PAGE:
There may be barriers to change at an institution when it comes to providing emergency aid resources to students. Those barriers could be existing processes, policies, and practices; physical barriers like lack of space; or even counterproductive attitudes and engagement. How many times do phrases like “we’ve always done it this way” or “that would never work here” come up as a response to a proposed new way of doing something?
Intentional and thoughtful planning is necessary to address and overcome barriers. Using a change management framework can make a big difference; a diagnostic tool, such as the emergency aid rubric can be extremely helpful in further understanding and prioritizing the actions your institution can take to deliver timely resources to students in need.
We must find ways to teach the college students we have, not the ones we wish we had.– Jesse Stommel, Executive Director of the Division of Teaching and Learning Technologies, University of Mary Washington
We may not all teach students in the classroom, but when students at our institutions are faced with the decision of buying a book or buying food, it’s not hard to understand the perspective that “textbooks are a social justice issue.” The increasing cost of college continues to be a barrier and a burden. Shaking up the traditional ways of doing things might make us uncomfortable, but is that any reason not to do it if the result could make a difference in the lives of students?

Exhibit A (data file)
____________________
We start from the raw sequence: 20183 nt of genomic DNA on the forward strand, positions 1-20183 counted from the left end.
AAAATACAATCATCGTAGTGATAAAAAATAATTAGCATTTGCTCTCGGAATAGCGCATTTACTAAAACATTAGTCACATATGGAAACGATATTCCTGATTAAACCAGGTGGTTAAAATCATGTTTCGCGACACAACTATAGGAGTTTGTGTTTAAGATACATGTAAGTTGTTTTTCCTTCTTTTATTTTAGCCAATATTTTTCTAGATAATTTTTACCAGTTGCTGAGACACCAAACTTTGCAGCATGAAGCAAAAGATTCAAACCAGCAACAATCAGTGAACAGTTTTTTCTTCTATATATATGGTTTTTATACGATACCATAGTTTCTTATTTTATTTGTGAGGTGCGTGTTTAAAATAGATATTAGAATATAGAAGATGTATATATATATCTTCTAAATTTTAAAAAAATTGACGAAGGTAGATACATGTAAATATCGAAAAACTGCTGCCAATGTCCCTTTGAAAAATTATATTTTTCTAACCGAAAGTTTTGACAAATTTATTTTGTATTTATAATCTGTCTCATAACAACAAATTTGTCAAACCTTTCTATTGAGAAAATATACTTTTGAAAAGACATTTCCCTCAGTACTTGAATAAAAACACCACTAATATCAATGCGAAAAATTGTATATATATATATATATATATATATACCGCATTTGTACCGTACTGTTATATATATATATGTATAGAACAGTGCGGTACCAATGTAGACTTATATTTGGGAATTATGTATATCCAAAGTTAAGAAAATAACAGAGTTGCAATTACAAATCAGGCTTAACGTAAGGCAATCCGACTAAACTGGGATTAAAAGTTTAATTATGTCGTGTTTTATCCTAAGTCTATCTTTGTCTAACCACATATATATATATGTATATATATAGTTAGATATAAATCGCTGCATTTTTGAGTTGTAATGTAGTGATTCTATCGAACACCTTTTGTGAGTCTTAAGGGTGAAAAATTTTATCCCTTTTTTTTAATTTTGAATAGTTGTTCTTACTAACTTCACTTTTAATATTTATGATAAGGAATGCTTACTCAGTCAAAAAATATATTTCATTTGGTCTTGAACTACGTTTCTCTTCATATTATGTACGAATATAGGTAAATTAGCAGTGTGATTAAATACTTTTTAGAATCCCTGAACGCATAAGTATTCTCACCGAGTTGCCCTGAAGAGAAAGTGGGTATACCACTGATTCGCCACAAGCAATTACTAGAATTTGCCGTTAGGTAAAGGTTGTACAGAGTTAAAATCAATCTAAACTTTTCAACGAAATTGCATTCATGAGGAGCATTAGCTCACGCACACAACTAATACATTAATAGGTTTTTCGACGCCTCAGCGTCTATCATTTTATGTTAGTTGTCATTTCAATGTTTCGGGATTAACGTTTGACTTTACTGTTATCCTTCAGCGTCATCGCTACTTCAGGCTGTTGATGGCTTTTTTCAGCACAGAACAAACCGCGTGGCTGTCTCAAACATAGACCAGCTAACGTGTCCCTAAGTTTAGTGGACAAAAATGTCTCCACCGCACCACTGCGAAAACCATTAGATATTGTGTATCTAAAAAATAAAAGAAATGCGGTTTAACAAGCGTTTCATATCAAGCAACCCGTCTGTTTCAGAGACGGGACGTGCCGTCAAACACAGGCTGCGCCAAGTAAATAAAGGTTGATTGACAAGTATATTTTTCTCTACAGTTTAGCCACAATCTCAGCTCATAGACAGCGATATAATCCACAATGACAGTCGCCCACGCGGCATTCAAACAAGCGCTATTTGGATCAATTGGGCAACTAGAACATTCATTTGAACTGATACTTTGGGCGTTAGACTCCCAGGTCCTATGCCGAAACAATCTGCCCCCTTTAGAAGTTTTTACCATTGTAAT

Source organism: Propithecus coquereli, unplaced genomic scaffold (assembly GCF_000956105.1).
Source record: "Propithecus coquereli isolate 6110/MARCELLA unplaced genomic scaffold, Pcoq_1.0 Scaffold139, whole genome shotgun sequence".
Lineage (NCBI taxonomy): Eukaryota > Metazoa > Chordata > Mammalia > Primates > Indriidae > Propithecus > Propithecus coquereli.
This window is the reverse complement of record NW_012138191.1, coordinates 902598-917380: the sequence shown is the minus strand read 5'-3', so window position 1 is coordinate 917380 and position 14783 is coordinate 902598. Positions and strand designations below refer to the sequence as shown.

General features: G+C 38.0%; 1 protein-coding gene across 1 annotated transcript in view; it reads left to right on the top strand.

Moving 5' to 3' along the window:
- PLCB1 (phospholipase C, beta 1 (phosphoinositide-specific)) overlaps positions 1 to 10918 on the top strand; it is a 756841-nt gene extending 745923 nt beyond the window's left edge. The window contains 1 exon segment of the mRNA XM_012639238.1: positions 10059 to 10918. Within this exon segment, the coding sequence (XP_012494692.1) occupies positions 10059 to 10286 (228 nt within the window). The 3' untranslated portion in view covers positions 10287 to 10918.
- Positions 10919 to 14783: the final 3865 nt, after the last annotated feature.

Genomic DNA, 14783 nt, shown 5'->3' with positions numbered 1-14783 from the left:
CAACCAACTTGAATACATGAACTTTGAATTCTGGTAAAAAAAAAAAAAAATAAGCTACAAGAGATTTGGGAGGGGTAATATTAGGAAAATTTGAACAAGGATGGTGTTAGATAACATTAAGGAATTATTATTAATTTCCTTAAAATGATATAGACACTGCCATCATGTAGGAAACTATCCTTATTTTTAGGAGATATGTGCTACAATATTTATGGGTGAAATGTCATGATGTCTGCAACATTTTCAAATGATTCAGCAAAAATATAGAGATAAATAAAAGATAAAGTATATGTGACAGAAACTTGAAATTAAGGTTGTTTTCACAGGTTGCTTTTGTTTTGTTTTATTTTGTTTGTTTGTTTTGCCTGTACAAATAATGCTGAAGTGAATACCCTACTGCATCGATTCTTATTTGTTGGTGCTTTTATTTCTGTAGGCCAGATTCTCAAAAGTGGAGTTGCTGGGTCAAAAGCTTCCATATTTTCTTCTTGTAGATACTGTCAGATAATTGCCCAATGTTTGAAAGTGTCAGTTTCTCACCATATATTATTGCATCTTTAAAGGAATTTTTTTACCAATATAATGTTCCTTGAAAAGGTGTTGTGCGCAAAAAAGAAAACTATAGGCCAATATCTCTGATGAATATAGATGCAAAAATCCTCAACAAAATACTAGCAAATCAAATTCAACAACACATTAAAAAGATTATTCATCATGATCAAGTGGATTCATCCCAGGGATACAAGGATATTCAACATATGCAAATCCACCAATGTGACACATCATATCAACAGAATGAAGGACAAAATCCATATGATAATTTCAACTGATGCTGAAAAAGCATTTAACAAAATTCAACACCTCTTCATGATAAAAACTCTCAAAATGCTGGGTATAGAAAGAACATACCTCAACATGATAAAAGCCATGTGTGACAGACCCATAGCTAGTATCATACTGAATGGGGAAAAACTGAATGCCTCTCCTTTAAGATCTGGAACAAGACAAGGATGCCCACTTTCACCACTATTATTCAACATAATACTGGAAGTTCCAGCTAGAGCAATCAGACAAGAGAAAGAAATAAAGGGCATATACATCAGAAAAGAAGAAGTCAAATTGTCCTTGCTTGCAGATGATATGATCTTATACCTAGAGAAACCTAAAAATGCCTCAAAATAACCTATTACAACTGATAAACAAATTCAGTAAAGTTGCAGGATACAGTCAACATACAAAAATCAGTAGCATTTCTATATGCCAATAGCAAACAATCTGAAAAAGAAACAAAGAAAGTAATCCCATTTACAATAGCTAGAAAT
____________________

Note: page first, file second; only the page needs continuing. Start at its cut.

Create an intake process where students only have to tell their story one time. Know your students well; build strong relationships with students; reduce the stigma of seeking these support mechanisms.
– Dr. Karen Stout, President & CEO, Achieving the Dream
It’s not easy to ask for help or admit to someone else that you need it. Students have accomplished so much by the time they get to college; who wouldn’t want to give the impression they have it all together? How might students feel about the need to ask for financial or basic needs resources?
When a student does ask for help, how can our institutions receive the student with care and avoid sending them to multiple places or require them to keep telling their story over and over? Coming from a perspective of care, institutions can streamline a holistic student support process and help a student to get the assistance they need.
The good news is that there are many, many individuals and institutions across the country working hard to support students who experience basic needs insecurity and financial insecurity. Through events like #RealCollege, and the community of practice sharing resources at Student ARC, solutions abound. The only thing perhaps more evident than the idea that any institution can implement support for students in need is that there are colleagues sharing their promising practices, laying bare their trials and challenges, and supporting one another in an effort to make college a reality for those who want it. Raise awareness of the situation at your institution and across the country, reframe the process with students in mind, and care enough to share that aim of Amarillo College to love your students to success.